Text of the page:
Study Abroad Interviews
ge: 21 years old
Degree:Major in Public Relations and Minor in International Studies
Prior Language Knowledge: 1 year of Chinese at MSUB and 1 month on a previous visit to China
Study abroad country:China - in the city of Changchun (means "long spring")
Length: August - December of 2008 (fall semester)
"Going abroad was definitely outside my box. I had an interest in the east and China is so far east. It is culturally so far away from what is normal, and I wanted to experience it. The mystery of China intrigued me; I want to see this mysterious and guarded country that is shut off from the rest of the world."
Would you do it again?
"In a heartbeat! I would prefer to go back to a bigger city, though, the next time I go back to China." Since Rory went to China and he broke out of the American box, he was able to take a trip to Sweden, Ireland, England, and Denmark with his sister. Also, Rory is planning on applying for a part time job in Seoul, South Korea, for spring of 2010.
What was your favorite part?
"My favorite part was making new friends who were Chinese as well as the internationals." Rory also really enjoyed going to the discos. "There was this great night club called the 'Mayflower.'"He really liked how everyone went down on the dance floor and did not really care about insecurities about dancing, but just did it.
What was your least favorite part?
"The winter weather's worse than here (Billings, MT) -- the winters arer harsh."
What was the easiest aspect of your study abroad experience?
"Making friends and contacts." Also, Rory emphasized that you should really try it out, even if your Chinese is not the best. The school there was really interested that you learned, and they were not harsh on grading. As long as you tried, they really focused on that.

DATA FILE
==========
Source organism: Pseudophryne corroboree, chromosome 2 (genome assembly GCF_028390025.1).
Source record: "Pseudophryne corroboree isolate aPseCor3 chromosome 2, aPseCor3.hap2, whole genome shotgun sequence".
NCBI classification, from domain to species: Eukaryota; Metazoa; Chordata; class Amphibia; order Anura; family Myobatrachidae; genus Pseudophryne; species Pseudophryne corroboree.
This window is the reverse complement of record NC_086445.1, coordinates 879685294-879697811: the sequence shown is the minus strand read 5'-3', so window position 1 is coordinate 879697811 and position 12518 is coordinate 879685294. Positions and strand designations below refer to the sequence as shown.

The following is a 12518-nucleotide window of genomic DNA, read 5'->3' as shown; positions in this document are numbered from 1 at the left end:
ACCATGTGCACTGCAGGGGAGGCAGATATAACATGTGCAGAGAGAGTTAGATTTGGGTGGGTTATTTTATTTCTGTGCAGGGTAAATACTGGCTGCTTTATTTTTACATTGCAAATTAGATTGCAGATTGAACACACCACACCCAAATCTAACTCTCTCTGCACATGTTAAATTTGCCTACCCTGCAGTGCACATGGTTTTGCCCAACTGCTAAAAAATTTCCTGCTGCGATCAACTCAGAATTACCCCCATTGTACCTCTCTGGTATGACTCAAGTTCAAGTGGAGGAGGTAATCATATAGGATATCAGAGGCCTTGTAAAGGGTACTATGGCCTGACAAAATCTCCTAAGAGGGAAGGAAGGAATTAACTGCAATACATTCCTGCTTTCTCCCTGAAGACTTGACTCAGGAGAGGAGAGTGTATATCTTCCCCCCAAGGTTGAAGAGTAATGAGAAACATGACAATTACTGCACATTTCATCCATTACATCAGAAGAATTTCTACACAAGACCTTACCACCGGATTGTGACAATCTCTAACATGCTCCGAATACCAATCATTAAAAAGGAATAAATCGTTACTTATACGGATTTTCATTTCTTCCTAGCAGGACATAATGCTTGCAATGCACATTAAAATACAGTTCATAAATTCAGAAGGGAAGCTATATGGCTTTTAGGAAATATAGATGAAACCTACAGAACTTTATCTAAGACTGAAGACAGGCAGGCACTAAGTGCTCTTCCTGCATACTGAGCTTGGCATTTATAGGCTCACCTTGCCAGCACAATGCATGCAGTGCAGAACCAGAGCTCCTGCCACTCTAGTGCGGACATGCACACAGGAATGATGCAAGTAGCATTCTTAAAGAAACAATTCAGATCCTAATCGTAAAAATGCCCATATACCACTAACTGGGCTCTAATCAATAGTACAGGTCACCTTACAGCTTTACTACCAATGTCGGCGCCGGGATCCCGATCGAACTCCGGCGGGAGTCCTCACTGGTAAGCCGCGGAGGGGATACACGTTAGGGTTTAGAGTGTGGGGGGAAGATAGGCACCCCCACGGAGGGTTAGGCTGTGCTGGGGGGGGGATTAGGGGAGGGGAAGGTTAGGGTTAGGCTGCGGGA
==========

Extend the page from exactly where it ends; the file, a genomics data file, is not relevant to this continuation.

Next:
What was the difficult challenge you faced studying abroad?
The hardest aspect for Rory was adjusting to the way of life. He loved China, but the standard of cleanliness was not the same as America and our particular emphasis on hygiene. Also, bartering was a new phenomenon that was very tiring for Rory. The shopping was super cheap, but you have to learn to barter. After awhile, you learn some tricks that help you get the price down on items and it just puts a whole new light on the word "shopping."
How has this study abroad affected your life now?
"I wanted to do something worth something, and now it has given me more confidence. A study abroad builds confidence." Rory talked about how this has now solidified his interest in the Chinese language and culture. He now has different life goals for his future. He wants to start international schools across the country and Asia. He told me how he would love to start up these extra-curricular schools, mainly in rural areas, to help them with their English. These areas do not have a ton of exposure to English, or the best English teachers. This type of program would really help expose the Chinese people to the English language in a place where knowing both Chinese and English is highly emphasized and encouraged.
What advice/words of wisdom would you offer students interested in studying abroad?
"One month in a foreign land is a big culture shock -- stick with it." It is just like first impressions, one must give it a bit of time to adjust, get over our own ethnocentrism (or thought that our culture is the only and right way of doing things), and experience all that the new country has to offer. Also, build for yourself a great support system. These friends that you make are going to be far away from home in a foreign land. They will be there for you when you need help or someone to talk to who understands.